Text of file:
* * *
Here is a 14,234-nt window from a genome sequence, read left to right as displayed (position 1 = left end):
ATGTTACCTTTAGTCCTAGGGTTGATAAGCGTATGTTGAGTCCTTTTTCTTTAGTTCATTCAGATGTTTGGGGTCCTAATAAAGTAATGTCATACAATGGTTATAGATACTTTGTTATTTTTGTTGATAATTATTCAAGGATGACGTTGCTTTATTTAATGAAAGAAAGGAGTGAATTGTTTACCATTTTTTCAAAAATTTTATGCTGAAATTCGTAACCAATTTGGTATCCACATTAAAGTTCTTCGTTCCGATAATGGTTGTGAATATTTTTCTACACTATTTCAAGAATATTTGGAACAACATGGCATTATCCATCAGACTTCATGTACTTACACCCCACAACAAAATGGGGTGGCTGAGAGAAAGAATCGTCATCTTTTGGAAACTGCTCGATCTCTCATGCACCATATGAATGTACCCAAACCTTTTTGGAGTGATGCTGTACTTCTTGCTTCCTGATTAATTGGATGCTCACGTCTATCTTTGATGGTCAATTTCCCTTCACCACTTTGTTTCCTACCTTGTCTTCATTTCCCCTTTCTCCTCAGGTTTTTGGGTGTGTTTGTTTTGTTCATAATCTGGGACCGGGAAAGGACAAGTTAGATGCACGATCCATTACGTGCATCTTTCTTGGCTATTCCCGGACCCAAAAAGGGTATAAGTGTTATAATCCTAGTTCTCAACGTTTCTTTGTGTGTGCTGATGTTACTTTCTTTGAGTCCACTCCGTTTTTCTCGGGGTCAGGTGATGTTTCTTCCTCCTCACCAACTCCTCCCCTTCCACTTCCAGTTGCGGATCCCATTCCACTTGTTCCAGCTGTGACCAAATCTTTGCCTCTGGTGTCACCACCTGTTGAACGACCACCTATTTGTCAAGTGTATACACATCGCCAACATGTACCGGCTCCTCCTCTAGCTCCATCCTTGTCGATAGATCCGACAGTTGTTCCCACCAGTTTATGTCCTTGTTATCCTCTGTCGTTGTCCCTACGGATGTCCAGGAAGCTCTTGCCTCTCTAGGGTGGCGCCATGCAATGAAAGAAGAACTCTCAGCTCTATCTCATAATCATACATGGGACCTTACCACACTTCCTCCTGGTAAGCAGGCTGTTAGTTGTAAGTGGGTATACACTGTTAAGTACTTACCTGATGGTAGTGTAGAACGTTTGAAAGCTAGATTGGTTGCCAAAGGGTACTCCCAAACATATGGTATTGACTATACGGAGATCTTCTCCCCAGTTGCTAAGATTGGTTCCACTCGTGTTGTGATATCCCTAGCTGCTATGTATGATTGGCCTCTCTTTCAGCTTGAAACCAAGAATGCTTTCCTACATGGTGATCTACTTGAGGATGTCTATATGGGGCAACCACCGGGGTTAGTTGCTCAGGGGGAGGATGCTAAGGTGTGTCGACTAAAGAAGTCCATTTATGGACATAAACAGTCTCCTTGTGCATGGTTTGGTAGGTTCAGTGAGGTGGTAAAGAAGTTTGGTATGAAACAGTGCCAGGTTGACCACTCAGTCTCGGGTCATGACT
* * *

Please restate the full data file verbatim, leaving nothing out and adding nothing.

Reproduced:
Here is a 14,234-nt window from a genome sequence, read left to right as displayed (position 1 = left end):
ATGTTACCTTTAGTCCTAGGGTTGATAAGCGTATGTTGAGTCCTTTTTCTTTAGTTCATTCAGATGTTTGGGGTCCTAATAAAGTAATGTCATACAATGGTTATAGATACTTTGTTATTTTTGTTGATAATTATTCAAGGATGACGTTGCTTTATTTAATGAAAGAAAGGAGTGAATTGTTTACCATTTTTTCAAAAATTTTATGCTGAAATTCGTAACCAATTTGGTATCCACATTAAAGTTCTTCGTTCCGATAATGGTTGTGAATATTTTTCTACACTATTTCAAGAATATTTGGAACAACATGGCATTATCCATCAGACTTCATGTACTTACACCCCACAACAAAATGGGGTGGCTGAGAGAAAGAATCGTCATCTTTTGGAAACTGCTCGATCTCTCATGCACCATATGAATGTACCCAAACCTTTTTGGAGTGATGCTGTACTTCTTGCTTCCTGATTAATTGGATGCTCACGTCTATCTTTGATGGTCAATTTCCCTTCACCACTTTGTTTCCTACCTTGTCTTCATTTCCCCTTTCTCCTCAGGTTTTTGGGTGTGTTTGTTTTGTTCATAATCTGGGACCGGGAAAGGACAAGTTAGATGCACGATCCATTACGTGCATCTTTCTTGGCTATTCCCGGACCCAAAAAGGGTATAAGTGTTATAATCCTAGTTCTCAACGTTTCTTTGTGTGTGCTGATGTTACTTTCTTTGAGTCCACTCCGTTTTTCTCGGGGTCAGGTGATGTTTCTTCCTCCTCACCAACTCCTCCCCTTCCACTTCCAGTTGCGGATCCCATTCCACTTGTTCCAGCTGTGACCAAATCTTTGCCTCTGGTGTCACCACCTGTTGAACGACCACCTATTTGTCAAGTGTATACACATCGCCAACATGTACCGGCTCCTCCTCTAGCTCCATCCTTGTCGATAGATCCGACAGTTGTTCCCACCAGTTTATGTCCTTGTTATCCTCTGTCGTTGTCCCTACGGATGTCCAGGAAGCTCTTGCCTCTCTAGGGTGGCGCCATGCAATGAAAGAAGAACTCTCAGCTCTATCTCATAATCATACATGGGACCTTACCACACTTCCTCCTGGTAAGCAGGCTGTTAGTTGTAAGTGGGTATACACTGTTAAGTACTTACCTGATGGTAGTGTAGAACGTTTGAAAGCTAGATTGGTTGCCAAAGGGTACTCCCAAACATATGGTATTGACTATACGGAGATCTTCTCCCCAGTTGCTAAGATTGGTTCCACTCGTGTTGTGATATCCCTAGCTGCTATGTATGATTGGCCTCTCTTTCAGCTTGAAACCAAGAATGCTTTCCTACATGGTGATCTACTTGAGGATGTCTATATGGGGCAACCACCGGGGTTAGTTGCTCAGGGGGAGGATGCTAAGGTGTGTCGACTAAAGAAGTCCATTTATGGACATAAACAGTCTCCTTGTGCATGGTTTGGTAGGTTCAGTGAGGTGGTAAAGAAGTTTGGTATGAAACAGTGCCAGGTTGACCACTCAGTCTCGGGTCATGACT